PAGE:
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The Q's of Qlick: The importance of critical thinking as a leader
Recently we conducted the first interview in the series ‘the Q’s of Qlick’, in which we invite interesting business leaders for a conversation on leadership. We consciously chose these leaders because we believe they each have a particular skill in the different competencies of 3D-leadership.
Today I am interviewing Raphaël Rodrigues of Plat4Mation on the importance of critical thinking as a leader.
I have come to know Raphaël as a very authentic person and have always been impressed by his ability to combine analytical thinking with teamspirit and a sincere commitment to the well-being of his coworkers.
It is easy to make an instant connection with Raphaël since he is the kind of person who stays true to himself in different settings. He has a calm and natural way of interacting and his global view of the world resonates in ways he may not always realize himself.
He consistently applies his own learning and reflections to newly developing situations and to the questions I pose. I notice how the theme of ‘critical thinking’ thus also forms part of our conversation at a meta level.
What is critical thinking for Raphaël?
Raphaël sees critical thinking as the necessity to see and observe what is happening around us, challenge the standard way of thinking that we are accustomed to and adapt to changing circumstances. This is particularly important as we experience the intense amount of change over the last year. He stresses how important it is that we continue to think out of the box, the ‘greenfield’ way of thinking which he describes later in the interview.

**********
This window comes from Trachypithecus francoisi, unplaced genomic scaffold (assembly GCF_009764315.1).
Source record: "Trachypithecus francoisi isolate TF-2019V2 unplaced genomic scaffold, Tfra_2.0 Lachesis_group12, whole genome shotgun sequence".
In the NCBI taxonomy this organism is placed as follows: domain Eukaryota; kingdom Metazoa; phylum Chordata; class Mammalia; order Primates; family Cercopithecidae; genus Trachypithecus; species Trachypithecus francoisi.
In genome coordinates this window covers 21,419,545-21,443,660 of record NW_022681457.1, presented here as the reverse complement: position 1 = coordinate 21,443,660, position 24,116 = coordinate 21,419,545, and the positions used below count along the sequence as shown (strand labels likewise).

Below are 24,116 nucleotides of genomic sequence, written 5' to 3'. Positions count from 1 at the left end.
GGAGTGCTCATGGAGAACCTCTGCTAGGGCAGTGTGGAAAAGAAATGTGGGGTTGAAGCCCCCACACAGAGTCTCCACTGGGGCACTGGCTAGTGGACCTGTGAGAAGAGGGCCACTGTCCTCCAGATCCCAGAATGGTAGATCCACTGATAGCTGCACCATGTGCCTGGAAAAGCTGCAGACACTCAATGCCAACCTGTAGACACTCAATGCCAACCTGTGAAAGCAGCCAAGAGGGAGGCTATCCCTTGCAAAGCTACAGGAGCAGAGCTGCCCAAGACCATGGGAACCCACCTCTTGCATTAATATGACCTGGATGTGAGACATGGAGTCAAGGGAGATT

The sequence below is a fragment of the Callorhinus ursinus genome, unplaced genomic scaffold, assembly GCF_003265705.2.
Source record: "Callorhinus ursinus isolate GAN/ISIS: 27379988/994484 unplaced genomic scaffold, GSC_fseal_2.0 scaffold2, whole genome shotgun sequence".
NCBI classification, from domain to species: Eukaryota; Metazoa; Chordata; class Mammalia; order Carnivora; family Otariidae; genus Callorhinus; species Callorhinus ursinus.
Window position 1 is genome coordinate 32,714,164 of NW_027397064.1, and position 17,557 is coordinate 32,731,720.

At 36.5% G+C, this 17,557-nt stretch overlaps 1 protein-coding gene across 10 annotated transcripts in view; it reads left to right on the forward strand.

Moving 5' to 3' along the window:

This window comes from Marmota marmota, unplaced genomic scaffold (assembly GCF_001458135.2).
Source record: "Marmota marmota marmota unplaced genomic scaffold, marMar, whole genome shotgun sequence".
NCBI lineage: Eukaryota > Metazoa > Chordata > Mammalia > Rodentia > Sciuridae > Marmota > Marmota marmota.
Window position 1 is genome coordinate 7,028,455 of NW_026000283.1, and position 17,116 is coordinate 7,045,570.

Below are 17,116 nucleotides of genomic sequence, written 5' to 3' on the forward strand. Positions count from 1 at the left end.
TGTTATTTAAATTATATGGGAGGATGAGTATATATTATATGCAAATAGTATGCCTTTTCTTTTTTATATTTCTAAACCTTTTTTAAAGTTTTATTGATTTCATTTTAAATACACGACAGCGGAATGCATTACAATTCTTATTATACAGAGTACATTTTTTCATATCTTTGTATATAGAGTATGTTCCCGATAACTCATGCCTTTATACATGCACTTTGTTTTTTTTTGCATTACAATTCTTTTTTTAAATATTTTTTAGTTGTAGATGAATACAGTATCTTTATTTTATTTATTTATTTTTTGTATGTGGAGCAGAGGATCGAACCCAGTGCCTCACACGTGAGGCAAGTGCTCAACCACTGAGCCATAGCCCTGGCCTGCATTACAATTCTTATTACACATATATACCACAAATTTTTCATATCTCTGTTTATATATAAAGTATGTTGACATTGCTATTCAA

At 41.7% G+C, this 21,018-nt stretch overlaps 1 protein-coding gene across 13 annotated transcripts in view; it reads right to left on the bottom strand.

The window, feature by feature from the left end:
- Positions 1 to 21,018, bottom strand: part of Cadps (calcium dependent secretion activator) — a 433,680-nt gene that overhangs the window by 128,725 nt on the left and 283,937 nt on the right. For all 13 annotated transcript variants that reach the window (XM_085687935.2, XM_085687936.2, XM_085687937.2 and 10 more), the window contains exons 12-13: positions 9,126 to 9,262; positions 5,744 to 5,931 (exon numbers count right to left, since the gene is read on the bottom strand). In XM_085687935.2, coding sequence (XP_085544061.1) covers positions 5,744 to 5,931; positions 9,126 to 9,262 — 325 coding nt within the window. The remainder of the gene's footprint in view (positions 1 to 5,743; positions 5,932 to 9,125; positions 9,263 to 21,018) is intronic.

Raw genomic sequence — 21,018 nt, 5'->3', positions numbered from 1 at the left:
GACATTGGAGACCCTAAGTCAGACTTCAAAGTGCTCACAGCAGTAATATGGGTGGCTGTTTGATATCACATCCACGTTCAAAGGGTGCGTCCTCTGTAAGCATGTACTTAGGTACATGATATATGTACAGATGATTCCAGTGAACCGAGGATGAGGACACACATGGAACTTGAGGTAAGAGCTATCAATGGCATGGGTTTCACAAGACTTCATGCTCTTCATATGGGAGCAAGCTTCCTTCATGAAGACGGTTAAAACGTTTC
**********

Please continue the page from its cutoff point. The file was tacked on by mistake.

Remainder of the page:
The observer view, or third position as we call it in coaching, is important for this critical thinking. In response to me asking if he did a lot of that during the last year, Raphaël mentions that he found it difficult to observe in isolation since he is so accustomed to physical interaction with people and ‘checking’ his observations in dialogue.
The challenges of critical thinking
First, we explore how emotions may get in the way of critical thinking. Raphaël makes an interesting observation: the validation of emotions has been more challenging lately, again because of the lack of physical interaction with other people.
Managing emotions is particular to different people. Raphaël tries to capture his emotions and then analyzes and critically reflects on them.
Regarding his leadership position, he emphasizes a need to mitigate his more difficult emotions; to lead by example and only show what brings other people forward. ‘Humans live and learn this until their last day…’ he says. The eternal student; I couldn’t agree more.
Another challenge is how to maintain critical thinking without polarizing?
This is challenging because, here particularly, emotions may get in the way and emotions today are more difficult to manage. We need to challenge our train of thought multiple times.
Checking the facts’ accuracy becomes particularly important. ‘Sometimes the facts are not there but then you need to chase the facts and continue to communicate’ he says
The ‘flow’ of the cook
Raphaël loves cooking and I ask him about how he links his passion for cooking to critical thinking.